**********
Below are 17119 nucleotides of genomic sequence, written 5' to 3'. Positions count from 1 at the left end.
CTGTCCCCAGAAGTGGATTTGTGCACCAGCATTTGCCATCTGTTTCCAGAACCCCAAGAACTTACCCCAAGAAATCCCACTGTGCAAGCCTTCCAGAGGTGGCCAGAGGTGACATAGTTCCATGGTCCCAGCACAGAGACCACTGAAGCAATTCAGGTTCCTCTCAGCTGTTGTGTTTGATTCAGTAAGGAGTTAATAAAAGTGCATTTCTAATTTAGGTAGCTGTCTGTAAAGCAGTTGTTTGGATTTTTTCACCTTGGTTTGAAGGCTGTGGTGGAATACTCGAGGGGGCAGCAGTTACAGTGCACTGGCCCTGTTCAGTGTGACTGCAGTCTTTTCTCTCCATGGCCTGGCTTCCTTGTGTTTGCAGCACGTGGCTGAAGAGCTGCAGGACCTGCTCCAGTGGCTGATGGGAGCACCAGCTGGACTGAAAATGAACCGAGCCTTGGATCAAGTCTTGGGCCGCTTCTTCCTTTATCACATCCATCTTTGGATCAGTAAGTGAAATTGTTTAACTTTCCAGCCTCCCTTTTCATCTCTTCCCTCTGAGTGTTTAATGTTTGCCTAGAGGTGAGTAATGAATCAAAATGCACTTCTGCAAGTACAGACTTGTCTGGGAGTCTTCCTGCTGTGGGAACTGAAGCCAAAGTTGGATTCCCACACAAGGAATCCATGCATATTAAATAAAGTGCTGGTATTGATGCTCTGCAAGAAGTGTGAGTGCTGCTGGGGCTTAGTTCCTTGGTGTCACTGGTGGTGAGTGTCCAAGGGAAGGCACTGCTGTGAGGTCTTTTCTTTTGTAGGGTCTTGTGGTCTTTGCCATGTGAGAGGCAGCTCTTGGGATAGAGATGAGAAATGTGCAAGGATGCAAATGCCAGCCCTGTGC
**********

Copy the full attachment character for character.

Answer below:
Below are 17119 nucleotides of genomic sequence, written 5' to 3'. Positions count from 1 at the left end.
CTGTCCCCAGAAGTGGATTTGTGCACCAGCATTTGCCATCTGTTTCCAGAACCCCAAGAACTTACCCCAAGAAATCCCACTGTGCAAGCCTTCCAGAGGTGGCCAGAGGTGACATAGTTCCATGGTCCCAGCACAGAGACCACTGAAGCAATTCAGGTTCCTCTCAGCTGTTGTGTTTGATTCAGTAAGGAGTTAATAAAAGTGCATTTCTAATTTAGGTAGCTGTCTGTAAAGCAGTTGTTTGGATTTTTTCACCTTGGTTTGAAGGCTGTGGTGGAATACTCGAGGGGGCAGCAGTTACAGTGCACTGGCCCTGTTCAGTGTGACTGCAGTCTTTTCTCTCCATGGCCTGGCTTCCTTGTGTTTGCAGCACGTGGCTGAAGAGCTGCAGGACCTGCTCCAGTGGCTGATGGGAGCACCAGCTGGACTGAAAATGAACCGAGCCTTGGATCAAGTCTTGGGCCGCTTCTTCCTTTATCACATCCATCTTTGGATCAGTAAGTGAAATTGTTTAACTTTCCAGCCTCCCTTTTCATCTCTTCCCTCTGAGTGTTTAATGTTTGCCTAGAGGTGAGTAATGAATCAAAATGCACTTCTGCAAGTACAGACTTGTCTGGGAGTCTTCCTGCTGTGGGAACTGAAGCCAAAGTTGGATTCCCACACAAGGAATCCATGCATATTAAATAAAGTGCTGGTATTGATGCTCTGCAAGAAGTGTGAGTGCTGCTGGGGCTTAGTTCCTTGGTGTCACTGGTGGTGAGTGTCCAAGGGAAGGCACTGCTGTGAGGTCTTTTCTTTTGTAGGGTCTTGTGGTCTTTGCCATGTGAGAGGCAGCTCTTGGGATAGAGATGAGAAATGTGCAAGGATGCAAATGCCAGCCCTGTGC